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How to Change Sway Bar Bushings

by Jody L. Campbell

Sway bar bushings wear down after a while and can create a looseness in the control of your steering and also make clunking noises in the front end. The sway bar connects the left wheel to the right and helps the control of the vehicle when leaning and turning. The bar is attached to each knuckle of the wheel with a sway bar end link and then the bar is also attached to the undercarriage of the vehicle with two brackets and two bushings. The level of difficulty to replace them depends on the vehicle type you have and the location of the bushings.

Park the vehicle on a paved level surface. Apply the parking brake and release the hood latch. Place a wheel chock behind of the rear tires and open the hood of the vehicle. This will help to allow some light down into the engine compartment for you when you're underneath it.

Lift the left front quarter of the vehicle with the floor jack and place a jack stand in a safe and secure location. A front frame rail would be ideal if applicable. Repeat this step for the right front quarter to elevate the front axle.

Put on the safety glasses, grab the tools, replacement bushings, and creeper and crawl under the front of the vehicle.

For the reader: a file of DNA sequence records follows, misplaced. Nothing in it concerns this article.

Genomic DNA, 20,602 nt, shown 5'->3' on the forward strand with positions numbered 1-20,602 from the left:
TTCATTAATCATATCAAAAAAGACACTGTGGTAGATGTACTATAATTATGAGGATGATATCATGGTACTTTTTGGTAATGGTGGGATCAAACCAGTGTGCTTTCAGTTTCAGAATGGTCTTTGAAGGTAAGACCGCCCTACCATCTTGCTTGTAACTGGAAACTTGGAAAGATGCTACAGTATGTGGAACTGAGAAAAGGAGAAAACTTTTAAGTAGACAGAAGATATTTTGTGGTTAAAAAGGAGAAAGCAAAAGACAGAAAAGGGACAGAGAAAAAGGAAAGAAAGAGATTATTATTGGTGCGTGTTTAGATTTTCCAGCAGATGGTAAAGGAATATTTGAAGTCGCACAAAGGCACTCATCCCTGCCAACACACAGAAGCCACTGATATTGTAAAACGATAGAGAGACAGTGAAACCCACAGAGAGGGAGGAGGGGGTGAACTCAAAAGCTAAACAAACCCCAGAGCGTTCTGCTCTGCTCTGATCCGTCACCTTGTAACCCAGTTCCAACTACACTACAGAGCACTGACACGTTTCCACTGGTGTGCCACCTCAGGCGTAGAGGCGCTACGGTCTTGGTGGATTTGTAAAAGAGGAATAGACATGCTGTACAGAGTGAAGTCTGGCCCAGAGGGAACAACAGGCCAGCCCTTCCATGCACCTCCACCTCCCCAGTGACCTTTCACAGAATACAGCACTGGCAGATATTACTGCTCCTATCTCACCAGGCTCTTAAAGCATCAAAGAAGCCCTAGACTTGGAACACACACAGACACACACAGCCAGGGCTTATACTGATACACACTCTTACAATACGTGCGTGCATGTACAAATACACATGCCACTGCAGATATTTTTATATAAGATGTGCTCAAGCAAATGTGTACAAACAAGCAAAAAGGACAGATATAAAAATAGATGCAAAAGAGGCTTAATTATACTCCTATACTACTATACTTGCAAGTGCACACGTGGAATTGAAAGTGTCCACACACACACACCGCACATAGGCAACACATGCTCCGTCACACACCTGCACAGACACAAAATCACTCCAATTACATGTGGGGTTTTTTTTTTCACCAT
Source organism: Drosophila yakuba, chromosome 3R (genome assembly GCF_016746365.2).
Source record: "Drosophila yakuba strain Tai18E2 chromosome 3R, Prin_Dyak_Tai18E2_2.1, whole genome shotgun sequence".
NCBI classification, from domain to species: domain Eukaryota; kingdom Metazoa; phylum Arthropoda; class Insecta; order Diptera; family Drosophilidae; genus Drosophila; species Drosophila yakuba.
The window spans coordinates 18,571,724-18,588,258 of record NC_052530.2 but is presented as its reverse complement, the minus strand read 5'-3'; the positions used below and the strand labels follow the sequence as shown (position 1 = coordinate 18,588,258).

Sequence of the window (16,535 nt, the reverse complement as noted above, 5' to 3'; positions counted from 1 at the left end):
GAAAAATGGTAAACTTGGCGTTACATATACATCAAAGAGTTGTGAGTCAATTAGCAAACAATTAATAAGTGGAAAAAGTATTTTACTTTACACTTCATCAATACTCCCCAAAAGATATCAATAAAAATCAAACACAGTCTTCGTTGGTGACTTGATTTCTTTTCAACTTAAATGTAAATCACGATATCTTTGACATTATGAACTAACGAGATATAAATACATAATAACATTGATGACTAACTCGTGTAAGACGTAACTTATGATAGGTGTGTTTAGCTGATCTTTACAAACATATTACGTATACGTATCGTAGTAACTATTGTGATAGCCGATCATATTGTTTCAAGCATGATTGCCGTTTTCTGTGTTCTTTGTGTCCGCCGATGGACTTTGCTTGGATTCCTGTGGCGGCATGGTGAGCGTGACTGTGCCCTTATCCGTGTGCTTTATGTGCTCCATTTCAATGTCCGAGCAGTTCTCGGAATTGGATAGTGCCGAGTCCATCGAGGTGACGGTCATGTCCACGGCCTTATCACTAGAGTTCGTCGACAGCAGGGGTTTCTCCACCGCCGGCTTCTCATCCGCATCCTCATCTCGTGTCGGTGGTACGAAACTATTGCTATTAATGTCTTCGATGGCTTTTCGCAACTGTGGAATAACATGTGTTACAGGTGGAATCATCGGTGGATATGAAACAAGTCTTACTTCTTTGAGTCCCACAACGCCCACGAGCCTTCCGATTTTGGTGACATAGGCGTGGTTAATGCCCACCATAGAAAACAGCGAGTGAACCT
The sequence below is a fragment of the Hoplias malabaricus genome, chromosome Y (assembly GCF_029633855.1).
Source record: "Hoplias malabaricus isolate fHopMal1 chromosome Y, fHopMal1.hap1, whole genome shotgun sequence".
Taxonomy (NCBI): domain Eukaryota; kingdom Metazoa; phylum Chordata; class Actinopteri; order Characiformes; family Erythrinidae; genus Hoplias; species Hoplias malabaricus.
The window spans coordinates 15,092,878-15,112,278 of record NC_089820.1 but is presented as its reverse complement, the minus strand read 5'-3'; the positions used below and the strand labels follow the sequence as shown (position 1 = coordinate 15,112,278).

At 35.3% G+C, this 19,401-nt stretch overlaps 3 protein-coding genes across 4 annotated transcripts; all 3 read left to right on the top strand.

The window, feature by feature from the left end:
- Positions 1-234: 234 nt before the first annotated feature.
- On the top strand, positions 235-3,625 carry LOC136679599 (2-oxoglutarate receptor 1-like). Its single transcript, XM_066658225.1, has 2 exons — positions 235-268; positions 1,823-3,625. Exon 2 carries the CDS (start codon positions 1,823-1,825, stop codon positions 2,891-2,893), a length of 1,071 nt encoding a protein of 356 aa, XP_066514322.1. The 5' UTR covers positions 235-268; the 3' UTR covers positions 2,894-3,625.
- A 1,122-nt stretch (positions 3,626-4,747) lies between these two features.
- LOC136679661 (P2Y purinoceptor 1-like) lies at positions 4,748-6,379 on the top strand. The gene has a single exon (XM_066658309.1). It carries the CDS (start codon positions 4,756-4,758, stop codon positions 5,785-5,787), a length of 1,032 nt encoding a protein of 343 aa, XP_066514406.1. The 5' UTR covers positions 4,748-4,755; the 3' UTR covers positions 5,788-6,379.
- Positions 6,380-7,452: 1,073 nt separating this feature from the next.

Locate the sway bar bushings by following the sway bar from the links behind the front tire(s) to where it is mounted to the undercarriage of the car by a bracket. In some vehicles, it may be necessary to remove heat shield, brackets or other components to obtain access to the sway bar brackets for removal. If this is the case, remove anything to help you gain access. The brackets are mounted by one or two bolts. Sometimes the bolt may be steadied with a nut or sometimes it may be screwed into a fixed threaded hole in the undercarriage. Remove the bolts using the ratchet, socket and hand wrench if necessary. One bolt sway bar brackets will have a hinged top or bottom that you'd swing away once the single bolt was extracted.

Slide the old bushing along the sway bar to a location that's easy for you to extract it from the sway bar. Pry the slotted opening of the bushing using the pry bar to convince it off of the sway bar. The bushing are generally a rubber coated steel bushing so they're going to come off stubbornly. Place the new bushing onto the sway bar in the same fashion. Since they're new, they're going to be even more stubborn than the old one(s).

Position the bushing back in the correct location on the sway bar and replace the brackets. Tighten with the ratchet, socket and hand wrench as necessary.

Replace any components that you may have had to remove. Collect all the tools and debris from under the vehicle and crawl out. Lower the vehicle, close the hood, and remove the wheel chock.

Items you will need

About the Author

Jody L. Campbell spent over 15 years as both a manager and an under-car specialist in the automotive repair industry. Prior to that, he managed two different restaurants for over 15 years. Campbell began his professional writing career in 2004 with the publication of his first book.

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